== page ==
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Today's Stichomancy for Angelina Jolie

The first excerpt represents the element of Air. It speaks of mental influences and the process of thought, and is drawn from The Case of the Registered Letter by Grace Isabel Colbron and Augusta Groner:

the appointed time I found the door of the house closed. I was obliged to ring several times before an old servant opened the door. She seemed surprised that it had been locked. She said that the door was always unlatched, and that Mr. Siders himself must have closed it, contrary to all custom, for she had not done it, and there was no one else in the house but the two of them. Siders was waiting for me at the top of the stairs, calling down a noisy welcome.

"When I asked him finally what it was so important that he wanted to say to me, he evaded me and continued to chatter on about commonplace things. Finally I insisted upon knowing why he had

The second excerpt represents the element of Fire. It speaks of emotional influences and base passions, and is drawn from The Exiles by Honore de Balzac:

hushed; lights were extinguished one by one in the houses; silence spread over all; and the huge city slept like a tired giant.

Midnight struck. The least noise, the fall of a leaf, or the flight of a jackdaw changing its perching-place among the pinnacles of Notre- Dame, would have been enough to bring the stranger's mind to earth again, to have made the youth drop from the celestial heights to which his soul had soared on the wings of rapture.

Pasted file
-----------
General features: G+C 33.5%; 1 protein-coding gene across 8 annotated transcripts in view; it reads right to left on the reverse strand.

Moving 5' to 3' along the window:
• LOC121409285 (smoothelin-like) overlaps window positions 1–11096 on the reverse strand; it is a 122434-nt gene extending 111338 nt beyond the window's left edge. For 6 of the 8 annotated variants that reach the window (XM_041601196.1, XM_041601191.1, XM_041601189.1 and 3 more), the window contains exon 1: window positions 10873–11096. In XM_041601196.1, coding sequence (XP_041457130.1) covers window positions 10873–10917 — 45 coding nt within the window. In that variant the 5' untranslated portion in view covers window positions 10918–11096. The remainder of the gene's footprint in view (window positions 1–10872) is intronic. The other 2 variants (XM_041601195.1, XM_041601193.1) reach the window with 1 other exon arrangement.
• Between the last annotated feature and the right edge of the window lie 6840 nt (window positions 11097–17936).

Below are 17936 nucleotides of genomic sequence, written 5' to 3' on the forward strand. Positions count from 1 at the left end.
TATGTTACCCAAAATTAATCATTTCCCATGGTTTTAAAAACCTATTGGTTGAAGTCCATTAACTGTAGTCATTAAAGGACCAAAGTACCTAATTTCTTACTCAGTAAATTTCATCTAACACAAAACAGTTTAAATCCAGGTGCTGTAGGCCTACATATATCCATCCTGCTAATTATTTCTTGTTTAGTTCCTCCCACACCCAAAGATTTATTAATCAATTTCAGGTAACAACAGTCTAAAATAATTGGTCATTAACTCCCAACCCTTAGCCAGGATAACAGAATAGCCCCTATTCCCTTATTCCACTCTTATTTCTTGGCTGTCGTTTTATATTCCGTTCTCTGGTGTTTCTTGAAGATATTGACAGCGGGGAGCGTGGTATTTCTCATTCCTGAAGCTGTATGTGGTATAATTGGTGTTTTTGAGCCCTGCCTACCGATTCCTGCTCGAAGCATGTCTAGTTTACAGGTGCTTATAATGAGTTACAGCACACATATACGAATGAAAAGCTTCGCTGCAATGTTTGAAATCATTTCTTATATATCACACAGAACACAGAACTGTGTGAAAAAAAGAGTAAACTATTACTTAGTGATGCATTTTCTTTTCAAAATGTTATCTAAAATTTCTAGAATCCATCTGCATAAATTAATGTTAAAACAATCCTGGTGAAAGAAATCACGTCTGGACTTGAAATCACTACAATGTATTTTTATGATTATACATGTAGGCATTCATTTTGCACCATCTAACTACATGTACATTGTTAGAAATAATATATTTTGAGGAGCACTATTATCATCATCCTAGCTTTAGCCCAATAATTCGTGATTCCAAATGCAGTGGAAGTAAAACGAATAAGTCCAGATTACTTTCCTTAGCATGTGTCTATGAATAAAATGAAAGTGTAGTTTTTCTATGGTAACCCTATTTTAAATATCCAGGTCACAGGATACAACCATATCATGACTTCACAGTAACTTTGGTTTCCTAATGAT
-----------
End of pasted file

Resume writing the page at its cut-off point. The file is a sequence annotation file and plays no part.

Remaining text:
And then the old man heard with dismay a groan mingling with the sound of a heavy fall--the fall, as his experienced ear assured him, of a dead body. He hastened into Godefroid's room, and saw him lying in a heap with a long rope tight round his neck, the end meandering over

The third excerpt represents the element of Water. It speaks of pure spiritual influences and feelings of love, and is drawn from Poems by Oscar Wilde:

Till thou wert wearied of Idolatry.

Ah! hadst thou liked me less and loved me more, Through all those summer days of joy and rain, I had not now been sorrow's heritor, Or stood a lackey in the House of Pain.

Yet, though remorse, youth's white-faced seneschal, Tread on my heels with all his retinue, I am most glad I loved thee - think of all The suns that go to make one speedwell blue!

Poem: Silentium Amoris

As often-times the too resplendent sun

The fourth excerpt represents the element of Earth. It speaks of physical influences and the impact of the unseen on the visible world, and is drawn from Desert Gold by Zane Grey:

"It can happen, and don't you forget it. You don't seem to realize the power these guerrilla leaders, these rebel captains, and particularly these bandits, exercise over the mass of Mexicans. A bandit is a man of honor in Mexico. He is feared, envied, loved. In the hearts of the people he stands next to the national idol--the bull-fighter, the matador. The race has a wild, barbarian, bloody strain. Take Quinteros, for instance. He was a peon, a slave. He became a famous bandit. At the outbreak of the revolution he proclaimed himself a leader, and with a band of followers he devastated whole counties. The opposition to federal forces was only a blind to rob and riot and carry off women. The motto of this man

Desert Gold